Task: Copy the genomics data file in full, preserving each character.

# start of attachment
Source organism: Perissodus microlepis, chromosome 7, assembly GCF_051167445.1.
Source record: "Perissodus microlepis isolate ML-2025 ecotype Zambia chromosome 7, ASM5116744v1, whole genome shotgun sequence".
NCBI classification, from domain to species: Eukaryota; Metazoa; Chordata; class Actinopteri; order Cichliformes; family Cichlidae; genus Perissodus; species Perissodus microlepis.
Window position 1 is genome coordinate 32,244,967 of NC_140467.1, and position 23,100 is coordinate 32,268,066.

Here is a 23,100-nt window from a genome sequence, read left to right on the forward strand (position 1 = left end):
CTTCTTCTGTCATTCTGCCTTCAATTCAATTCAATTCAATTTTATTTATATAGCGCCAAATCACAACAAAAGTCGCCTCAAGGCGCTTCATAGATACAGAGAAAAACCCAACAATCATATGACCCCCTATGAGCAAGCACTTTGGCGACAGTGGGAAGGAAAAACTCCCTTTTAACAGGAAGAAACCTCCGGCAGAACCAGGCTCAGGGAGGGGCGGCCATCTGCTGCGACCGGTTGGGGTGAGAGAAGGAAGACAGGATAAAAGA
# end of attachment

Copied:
Source organism: Perissodus microlepis, chromosome 7, assembly GCF_051167445.1.
Source record: "Perissodus microlepis isolate ML-2025 ecotype Zambia chromosome 7, ASM5116744v1, whole genome shotgun sequence".
NCBI classification, from domain to species: Eukaryota; Metazoa; Chordata; class Actinopteri; order Cichliformes; family Cichlidae; genus Perissodus; species Perissodus microlepis.
Window position 1 is genome coordinate 32,244,967 of NC_140467.1, and position 23,100 is coordinate 32,268,066.

Here is a 23,100-nt window from a genome sequence, read left to right on the forward strand (position 1 = left end):
CTTCTTCTGTCATTCTGCCTTCAATTCAATTCAATTCAATTTTATTTATATAGCGCCAAATCACAACAAAAGTCGCCTCAAGGCGCTTCATAGATACAGAGAAAAACCCAACAATCATATGACCCCCTATGAGCAAGCACTTTGGCGACAGTGGGAAGGAAAAACTCCCTTTTAACAGGAAGAAACCTCCGGCAGAACCAGGCTCAGGGAGGGGCGGCCATCTGCTGCGACCGGTTGGGGTGAGAGAAGGAAGACAGGATAAAAGA